Lawyers and Anxiety: Three Case Studies
By Owen Kelly, Ph.D
Although each of the lawyers in the following fictional case studies has a different story, each is affected by a very real problem—anxiety. Anxiety manifests itself in a number of different ways; it can be extremely debilitating and lead to a decreased quality of life. Given the pressures of the profession, lawyers may feel even more hesitant to seek help for their anxiety. How can lawyers know when they need to address their anxiety, what steps they should take and what help is available? Read on for answers to these questions and more.
Tom: Age 28, Corporate Lawyer
Tom, a recent graduate, has just begun his practice at a prestigious firm specializing in corporate law.
Although he was an excellent student and generally comfortable among his peers, Tom has been experiencing intense anxiety during certain work-related situations. For instance, if asked to speak unexpectedly at a meeting his face turns red, he begins to sweat and his heart begins to pound. When meeting potential clients, Tom feels extremely nervous and inadequate, and is afraid that the client will walk out of the meeting. Even during casual get-togethers with his boss, Tom feels extremely anxious and frequently jumbles his words.
Unfortunately, Tom’s anxiety has begun to undermine his confidence, as well as erode his sense of self-esteem.
Carol: Age 37, Criminal Defense Lawyer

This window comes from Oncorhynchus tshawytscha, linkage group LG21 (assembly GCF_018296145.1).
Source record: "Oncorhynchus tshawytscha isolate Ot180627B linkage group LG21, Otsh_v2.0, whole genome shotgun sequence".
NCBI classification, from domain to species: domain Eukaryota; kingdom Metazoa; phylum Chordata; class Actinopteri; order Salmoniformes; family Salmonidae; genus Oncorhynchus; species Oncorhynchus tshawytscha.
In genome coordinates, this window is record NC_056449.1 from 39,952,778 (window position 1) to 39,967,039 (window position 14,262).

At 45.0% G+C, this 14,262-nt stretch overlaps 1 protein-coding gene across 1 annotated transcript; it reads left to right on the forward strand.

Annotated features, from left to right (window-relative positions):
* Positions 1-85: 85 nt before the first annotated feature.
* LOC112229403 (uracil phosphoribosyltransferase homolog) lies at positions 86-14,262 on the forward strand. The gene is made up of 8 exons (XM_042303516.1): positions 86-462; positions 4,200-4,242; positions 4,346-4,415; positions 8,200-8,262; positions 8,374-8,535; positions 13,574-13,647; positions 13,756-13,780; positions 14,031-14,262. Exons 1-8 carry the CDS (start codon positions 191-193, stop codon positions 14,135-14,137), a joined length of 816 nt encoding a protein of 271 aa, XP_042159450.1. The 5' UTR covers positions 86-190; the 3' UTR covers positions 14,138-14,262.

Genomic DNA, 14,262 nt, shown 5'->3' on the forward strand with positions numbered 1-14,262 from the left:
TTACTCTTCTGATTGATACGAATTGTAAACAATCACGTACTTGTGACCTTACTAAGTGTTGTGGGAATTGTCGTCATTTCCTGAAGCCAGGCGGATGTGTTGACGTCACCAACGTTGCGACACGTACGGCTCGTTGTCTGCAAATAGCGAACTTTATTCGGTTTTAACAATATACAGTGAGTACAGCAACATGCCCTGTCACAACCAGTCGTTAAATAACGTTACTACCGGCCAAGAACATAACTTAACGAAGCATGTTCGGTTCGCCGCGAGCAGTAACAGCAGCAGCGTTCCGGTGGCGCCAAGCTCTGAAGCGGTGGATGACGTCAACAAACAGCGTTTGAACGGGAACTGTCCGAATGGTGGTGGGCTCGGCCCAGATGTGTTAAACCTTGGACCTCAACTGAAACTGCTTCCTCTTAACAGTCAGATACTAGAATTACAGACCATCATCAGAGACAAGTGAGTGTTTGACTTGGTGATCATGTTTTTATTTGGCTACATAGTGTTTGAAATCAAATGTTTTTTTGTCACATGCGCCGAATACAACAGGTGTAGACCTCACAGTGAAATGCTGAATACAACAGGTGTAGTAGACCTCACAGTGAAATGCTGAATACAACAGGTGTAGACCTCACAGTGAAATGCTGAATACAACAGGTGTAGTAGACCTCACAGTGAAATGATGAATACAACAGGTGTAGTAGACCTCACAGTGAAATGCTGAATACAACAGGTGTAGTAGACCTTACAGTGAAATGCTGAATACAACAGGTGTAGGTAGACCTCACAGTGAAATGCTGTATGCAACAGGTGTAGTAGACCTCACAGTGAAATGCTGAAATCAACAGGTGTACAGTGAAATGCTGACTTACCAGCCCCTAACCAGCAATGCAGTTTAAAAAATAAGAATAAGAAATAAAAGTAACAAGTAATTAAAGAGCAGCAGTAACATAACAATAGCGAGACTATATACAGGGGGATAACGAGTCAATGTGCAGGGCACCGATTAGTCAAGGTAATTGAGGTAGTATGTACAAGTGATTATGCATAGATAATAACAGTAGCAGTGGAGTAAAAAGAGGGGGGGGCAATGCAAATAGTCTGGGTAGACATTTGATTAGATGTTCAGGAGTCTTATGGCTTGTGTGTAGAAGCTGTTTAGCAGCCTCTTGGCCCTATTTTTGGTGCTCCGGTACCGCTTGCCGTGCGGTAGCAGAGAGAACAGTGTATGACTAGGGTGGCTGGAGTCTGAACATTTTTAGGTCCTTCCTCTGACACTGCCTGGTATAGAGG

Carol is an extremely bright and experienced criminal defense lawyer. Although her job is demanding, she has been generally happy with her career.
Recently, however, a number of close colleagues have left her firm and she dislikes her new boss. Outside of work, she and her husband constantly feud (in part, because she works longs hours) and she worries that she is not devoting enough time to her children.
As a result, Carol has been experiencing uncontrollable worry about the future for a number of months, and can’t seem to relax. She has also been feeling exhausted and has tremendous difficulty concentrating, even on the smallest tasks. As well, she’s been having terrible tension headaches and has not had a good night’s sleep in ages. Lately, Carol has been feeling overwhelmed and is wondering how she’ll meet all the demands placed upon her.
Jerome: Age 49, Constitutional Lawyer
Jerome is a constitutional lawyer who has been working for the federal government for most of his career.